The number of tools at Kiryu’s disposal have also been greatly reduced from that of 0, leaving most of his upgrades being spent on unlocking new brutal Heat actions rather than mid-combo attacks. Gone is the gear system from previous titles, leaving Kiryu with only two inventory slots to work within Yakuza 6: The Song of Life. I’ll miss the Golden Gun that trivialized most of the previous game’s fights after completing most, if not all, of the substories but it’s a positive change to force players not to rely on just one tool.

Yakuza 6: The Song of Life has Kazuma Kiryu looking his absolute best but that comes at a minor cost. The previous two Yakuza titles released on PlayStation 4, Yakuza 0 and Yakuza Kiwami, each ran at 60 frames per second and were quite stable when I reviewed them on the PlayStation 4 Pro. However, with all of the improvements to the environments and character models, that performance had to come at a cost: a reduction to 30 frames per second. The resulting action feels slower than the previous Yakuza titles, although it’s still quite enjoyable nonetheless. Sega’s facial animation studio has definitely outdone themselves with Yakuza 6 and the likenesses of those based off of real people are some of the best in the gaming business. The lack of anti-aliasing shows and gives the city of Kamurocho a rougher look than its real life counterpart.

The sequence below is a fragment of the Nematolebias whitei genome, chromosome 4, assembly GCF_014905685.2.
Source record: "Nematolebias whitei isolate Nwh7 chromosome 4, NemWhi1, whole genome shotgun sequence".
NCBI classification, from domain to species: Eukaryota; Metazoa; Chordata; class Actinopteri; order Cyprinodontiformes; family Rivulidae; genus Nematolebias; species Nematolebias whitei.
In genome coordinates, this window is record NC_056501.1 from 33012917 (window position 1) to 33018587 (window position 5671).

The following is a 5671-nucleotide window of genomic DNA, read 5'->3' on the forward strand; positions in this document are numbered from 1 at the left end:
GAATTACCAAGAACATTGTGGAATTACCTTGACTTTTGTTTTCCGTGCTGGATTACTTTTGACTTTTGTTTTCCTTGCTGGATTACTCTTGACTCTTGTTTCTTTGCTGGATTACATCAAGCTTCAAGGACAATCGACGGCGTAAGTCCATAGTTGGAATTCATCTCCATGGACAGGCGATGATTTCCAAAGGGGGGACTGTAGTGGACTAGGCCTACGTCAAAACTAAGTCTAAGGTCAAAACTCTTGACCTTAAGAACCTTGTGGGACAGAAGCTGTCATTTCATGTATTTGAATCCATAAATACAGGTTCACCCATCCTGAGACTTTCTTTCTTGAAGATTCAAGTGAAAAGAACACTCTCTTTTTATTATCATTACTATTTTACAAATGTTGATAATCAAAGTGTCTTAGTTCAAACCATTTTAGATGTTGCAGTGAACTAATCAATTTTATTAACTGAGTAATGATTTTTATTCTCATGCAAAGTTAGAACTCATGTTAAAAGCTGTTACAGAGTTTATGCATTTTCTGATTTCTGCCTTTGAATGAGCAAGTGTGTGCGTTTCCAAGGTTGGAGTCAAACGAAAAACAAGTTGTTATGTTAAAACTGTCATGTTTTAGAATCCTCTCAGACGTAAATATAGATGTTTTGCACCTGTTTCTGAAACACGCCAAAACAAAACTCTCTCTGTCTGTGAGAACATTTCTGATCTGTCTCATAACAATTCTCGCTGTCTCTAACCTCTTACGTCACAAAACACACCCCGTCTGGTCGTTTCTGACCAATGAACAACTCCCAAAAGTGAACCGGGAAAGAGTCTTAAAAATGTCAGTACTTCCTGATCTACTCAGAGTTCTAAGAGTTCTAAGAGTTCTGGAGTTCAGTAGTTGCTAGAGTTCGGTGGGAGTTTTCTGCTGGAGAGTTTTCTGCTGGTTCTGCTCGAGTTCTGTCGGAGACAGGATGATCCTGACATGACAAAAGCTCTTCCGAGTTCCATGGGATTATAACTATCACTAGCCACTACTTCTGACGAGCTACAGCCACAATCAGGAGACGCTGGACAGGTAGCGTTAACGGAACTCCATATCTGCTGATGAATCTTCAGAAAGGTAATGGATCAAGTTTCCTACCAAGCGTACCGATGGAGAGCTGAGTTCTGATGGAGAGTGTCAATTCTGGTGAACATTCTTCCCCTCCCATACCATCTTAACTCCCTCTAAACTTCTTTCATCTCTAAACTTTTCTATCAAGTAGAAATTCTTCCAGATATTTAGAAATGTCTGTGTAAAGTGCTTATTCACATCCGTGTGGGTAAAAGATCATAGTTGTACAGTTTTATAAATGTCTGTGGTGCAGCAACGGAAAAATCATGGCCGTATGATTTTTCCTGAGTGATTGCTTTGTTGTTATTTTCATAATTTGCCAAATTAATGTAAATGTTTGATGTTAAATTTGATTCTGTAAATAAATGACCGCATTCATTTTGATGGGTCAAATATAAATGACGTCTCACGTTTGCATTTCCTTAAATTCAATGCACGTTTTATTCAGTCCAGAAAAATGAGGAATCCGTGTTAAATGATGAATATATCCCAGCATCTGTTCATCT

Yakuza 6: The Song of Life wraps up a life of drama and crime in a beautiful send off for one of PlayStation’s most notorious gangsters. The shift to a new engine gives this old Dragon one last great adventure, and while the changes might not all be positive, I could think of no greater way to spend one final trip to Kamurocho. As a long-time fan of the Yakuza series, The Song of Life sits among the top of my favorite entries in the series and I’m always finding new diversions to extend my stay in the city of sin just a little bit longer.

Reviewed on PlayStation 4 Pro (code provided by the publisher). You can purchase the game on Amazon.

Wccftech Rating
Yakuza 6: The Song of Life
Yakuza 6: The Song of Life

One step back and two steps forward; Yakuza 6 changes up some of the core elements for Kiryu's last adventure and give new life to a series that's become a cult classic for JRPG fans.

  • More twists than a Japanese churro
  • Sega's facial tech is among the best in the business during major cutscenes
  • Beat Takeshi being Beat Takeshi
  • Staggering amount of side content and minigames
  • Probably the only version of Virtua Fighter you'll get to play on PS4
  • Twin cities of Kamurocho and Onomichi couldn't be more different
  • The most voice acting I've heard in an RPG to date.
  • Simplified character upgrades means no more weapon equipment and fewer style enhancements
  • Rough around the edges with lack of anti-aliasing
  • Needed more Majima